Comments:

4 responses to "Should Eligible Professionals Be Held Accountable for Patient Use of Health IT?"
  • May 24, 2011
    Sherry Reynolds aka @cascadia
    said:

    Although we often hear that we manage what we measure and metrics like this might encourage closer collaboration between patients and their care team what really needs to shift is towards a culture of patient centered care. Otherwise you just have an electric pencil.

    At Group Health with over 600K members (is it a co-op)we designed the EHR around the patients needs and in fact gave the patients the ability to read and write (via email) to their records even before the doctors and other health care professionals did (they had read but not CPOE).

    The result? The highest rates of adoption in the country (over 50%) by patients. Over 30% of all visits done remotely (via email or telephone encounters) and higher patient and provider satisfaction scores..

    Health IT is a powerful way to expand the almost sacred relationship between provider and patient to fit into the patient (and their family members) workflow by providing a new way to communicate and connect. This way of communicating allowed all of the family practice providers to shift to the medical home model with visits up to 30 minutes and a focus on chronic conditions.

    In my opinion, the real goal are outcomes that matter and measuring patient use is just a simple surrogate to help identify those practices that really grasp the power of health IT these metrics are the bare minimum.

    • May 24, 2011
      Michael S. Barr, MD, MBA, FACP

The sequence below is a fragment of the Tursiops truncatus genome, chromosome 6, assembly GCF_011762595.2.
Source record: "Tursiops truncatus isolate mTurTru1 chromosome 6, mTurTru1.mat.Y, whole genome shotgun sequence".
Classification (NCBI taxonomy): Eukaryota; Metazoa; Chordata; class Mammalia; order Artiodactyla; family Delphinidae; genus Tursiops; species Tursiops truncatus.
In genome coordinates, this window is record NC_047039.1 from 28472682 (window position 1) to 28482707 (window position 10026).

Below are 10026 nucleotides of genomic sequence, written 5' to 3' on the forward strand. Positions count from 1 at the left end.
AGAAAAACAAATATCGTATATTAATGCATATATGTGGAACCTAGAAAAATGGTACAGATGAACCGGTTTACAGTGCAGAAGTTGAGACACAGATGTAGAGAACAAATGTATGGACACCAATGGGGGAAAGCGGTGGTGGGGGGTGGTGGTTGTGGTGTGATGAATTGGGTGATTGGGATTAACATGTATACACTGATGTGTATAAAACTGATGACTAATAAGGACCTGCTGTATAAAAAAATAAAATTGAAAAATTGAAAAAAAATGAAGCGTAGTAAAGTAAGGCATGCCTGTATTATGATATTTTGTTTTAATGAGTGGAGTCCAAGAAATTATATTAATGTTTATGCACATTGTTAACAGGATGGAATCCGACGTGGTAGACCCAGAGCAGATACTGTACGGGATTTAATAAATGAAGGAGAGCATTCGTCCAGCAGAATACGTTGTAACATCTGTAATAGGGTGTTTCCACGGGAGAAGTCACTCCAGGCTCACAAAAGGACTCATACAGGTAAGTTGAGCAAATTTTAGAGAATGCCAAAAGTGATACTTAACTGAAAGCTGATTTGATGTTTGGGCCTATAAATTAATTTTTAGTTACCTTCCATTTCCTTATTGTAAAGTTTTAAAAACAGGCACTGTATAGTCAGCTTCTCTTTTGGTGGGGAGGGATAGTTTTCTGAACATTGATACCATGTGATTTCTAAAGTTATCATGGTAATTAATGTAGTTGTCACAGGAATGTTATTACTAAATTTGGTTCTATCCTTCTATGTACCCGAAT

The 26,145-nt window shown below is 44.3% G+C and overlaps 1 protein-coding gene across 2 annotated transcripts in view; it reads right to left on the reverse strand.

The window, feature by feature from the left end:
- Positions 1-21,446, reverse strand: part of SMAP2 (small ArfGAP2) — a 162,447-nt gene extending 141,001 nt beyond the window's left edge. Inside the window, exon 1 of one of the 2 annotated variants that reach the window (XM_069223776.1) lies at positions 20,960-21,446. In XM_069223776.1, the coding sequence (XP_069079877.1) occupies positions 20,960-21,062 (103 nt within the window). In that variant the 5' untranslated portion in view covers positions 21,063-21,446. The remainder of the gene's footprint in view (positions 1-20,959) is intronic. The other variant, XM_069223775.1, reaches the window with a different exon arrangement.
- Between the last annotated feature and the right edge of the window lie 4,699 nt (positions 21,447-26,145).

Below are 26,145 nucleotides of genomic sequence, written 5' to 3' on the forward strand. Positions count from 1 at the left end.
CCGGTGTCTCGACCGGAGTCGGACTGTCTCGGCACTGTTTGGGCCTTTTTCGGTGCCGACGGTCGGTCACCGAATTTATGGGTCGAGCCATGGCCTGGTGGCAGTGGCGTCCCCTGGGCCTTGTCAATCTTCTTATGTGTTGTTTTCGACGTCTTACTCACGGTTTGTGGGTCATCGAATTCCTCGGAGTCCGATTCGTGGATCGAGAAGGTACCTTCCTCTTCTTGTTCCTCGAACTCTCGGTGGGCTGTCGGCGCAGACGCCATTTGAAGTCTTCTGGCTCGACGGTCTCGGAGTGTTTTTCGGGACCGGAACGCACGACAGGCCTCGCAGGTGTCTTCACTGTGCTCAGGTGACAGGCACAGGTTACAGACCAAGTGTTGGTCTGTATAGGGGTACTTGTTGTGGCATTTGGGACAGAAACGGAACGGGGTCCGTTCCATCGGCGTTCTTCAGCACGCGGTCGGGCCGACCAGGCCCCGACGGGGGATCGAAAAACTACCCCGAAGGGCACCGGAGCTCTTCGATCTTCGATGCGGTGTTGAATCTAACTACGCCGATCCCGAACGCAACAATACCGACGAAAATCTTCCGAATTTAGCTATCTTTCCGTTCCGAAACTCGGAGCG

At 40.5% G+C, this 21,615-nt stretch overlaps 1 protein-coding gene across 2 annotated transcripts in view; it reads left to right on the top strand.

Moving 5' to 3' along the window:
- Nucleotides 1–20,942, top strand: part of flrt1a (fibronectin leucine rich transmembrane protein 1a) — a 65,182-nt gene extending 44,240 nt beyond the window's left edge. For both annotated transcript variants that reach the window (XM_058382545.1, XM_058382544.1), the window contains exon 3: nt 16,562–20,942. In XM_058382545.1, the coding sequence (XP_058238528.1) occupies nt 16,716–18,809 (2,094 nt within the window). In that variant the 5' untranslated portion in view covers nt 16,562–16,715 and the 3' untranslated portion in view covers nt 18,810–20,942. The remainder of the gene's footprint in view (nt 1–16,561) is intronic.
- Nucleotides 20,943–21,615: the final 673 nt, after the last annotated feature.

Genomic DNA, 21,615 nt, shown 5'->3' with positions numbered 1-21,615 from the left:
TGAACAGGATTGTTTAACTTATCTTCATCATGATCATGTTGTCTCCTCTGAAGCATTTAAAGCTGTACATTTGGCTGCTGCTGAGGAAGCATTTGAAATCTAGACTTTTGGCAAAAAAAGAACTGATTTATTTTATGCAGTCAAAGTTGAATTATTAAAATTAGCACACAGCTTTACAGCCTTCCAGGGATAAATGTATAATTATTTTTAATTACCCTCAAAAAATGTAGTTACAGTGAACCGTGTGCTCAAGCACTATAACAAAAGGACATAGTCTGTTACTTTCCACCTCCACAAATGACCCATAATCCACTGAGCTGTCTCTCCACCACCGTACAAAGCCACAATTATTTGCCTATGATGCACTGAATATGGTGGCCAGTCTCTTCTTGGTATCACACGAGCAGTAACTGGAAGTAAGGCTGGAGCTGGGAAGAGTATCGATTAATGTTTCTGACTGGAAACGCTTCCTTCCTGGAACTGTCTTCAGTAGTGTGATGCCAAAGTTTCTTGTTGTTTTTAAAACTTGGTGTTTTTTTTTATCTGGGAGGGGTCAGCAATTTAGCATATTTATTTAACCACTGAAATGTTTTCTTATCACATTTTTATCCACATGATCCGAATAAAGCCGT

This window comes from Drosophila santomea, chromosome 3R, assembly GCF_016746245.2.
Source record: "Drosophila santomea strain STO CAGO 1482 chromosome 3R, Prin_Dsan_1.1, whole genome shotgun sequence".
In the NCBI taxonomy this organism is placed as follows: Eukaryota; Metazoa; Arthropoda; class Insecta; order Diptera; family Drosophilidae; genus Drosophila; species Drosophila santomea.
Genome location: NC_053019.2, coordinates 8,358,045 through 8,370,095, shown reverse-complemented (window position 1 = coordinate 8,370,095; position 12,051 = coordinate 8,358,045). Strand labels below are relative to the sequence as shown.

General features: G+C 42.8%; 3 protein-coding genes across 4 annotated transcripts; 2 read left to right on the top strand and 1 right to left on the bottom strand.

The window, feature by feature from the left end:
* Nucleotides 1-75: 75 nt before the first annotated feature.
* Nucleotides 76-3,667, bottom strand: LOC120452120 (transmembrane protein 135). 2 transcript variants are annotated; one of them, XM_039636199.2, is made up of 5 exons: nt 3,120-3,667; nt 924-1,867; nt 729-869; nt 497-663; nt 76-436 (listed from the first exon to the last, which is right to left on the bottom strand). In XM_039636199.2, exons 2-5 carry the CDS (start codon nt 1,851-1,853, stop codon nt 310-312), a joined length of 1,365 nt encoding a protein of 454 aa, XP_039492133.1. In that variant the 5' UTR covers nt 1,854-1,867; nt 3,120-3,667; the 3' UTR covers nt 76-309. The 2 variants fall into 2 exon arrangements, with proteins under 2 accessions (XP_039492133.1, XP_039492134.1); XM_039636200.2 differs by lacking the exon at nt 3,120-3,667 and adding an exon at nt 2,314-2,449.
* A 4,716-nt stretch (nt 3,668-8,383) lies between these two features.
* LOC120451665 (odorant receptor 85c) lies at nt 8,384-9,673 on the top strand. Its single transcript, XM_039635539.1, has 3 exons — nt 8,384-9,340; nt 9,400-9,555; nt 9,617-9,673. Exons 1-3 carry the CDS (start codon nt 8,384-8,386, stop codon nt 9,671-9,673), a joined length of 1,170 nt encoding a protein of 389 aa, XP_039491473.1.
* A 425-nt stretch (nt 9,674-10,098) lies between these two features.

said:

      Sherry – thank you for your comment. Does Group Health hold clinicians accountable for the use of the new health IT options by their patients? Is there any financial incentive (or penalty) for clinicians based on patient/family use (or lack of use)? The impression I get from your comment is that Group Health focused on building a system that worked for patients and the clinical team – and that is what drives its utilization.

  • May 25, 2011
    Arvind Cavale
    said:

    All this just goes to show how disconnected CMS and the powers-that-be in the government are with real clinical practice. Meaningful use should be defined by each physician practice and its patients, not the government. Once you start on this path, there is no stopping it, because you afford legitimacy to such an illegitimate mandate.

  • June 2, 2011
    Anita Samarth
    said:

    Hi Michael – we’ve been watching this dialog intently and pondering the same questions. We’re eager to watch the discussion here. As our eHealthDC team thinks about patients seen by PCPs and CHCs in DC, there’s certainly lots to consider regarding patient access to computers and the Internet.

    I hope to see other applications and tools that support patient-provider communication and access to health information such as mobile devices. While the current thresholds are admittedly low, the longer term plan needs to address acccess to PHRs/portals or alternative tools and platforms for all patients.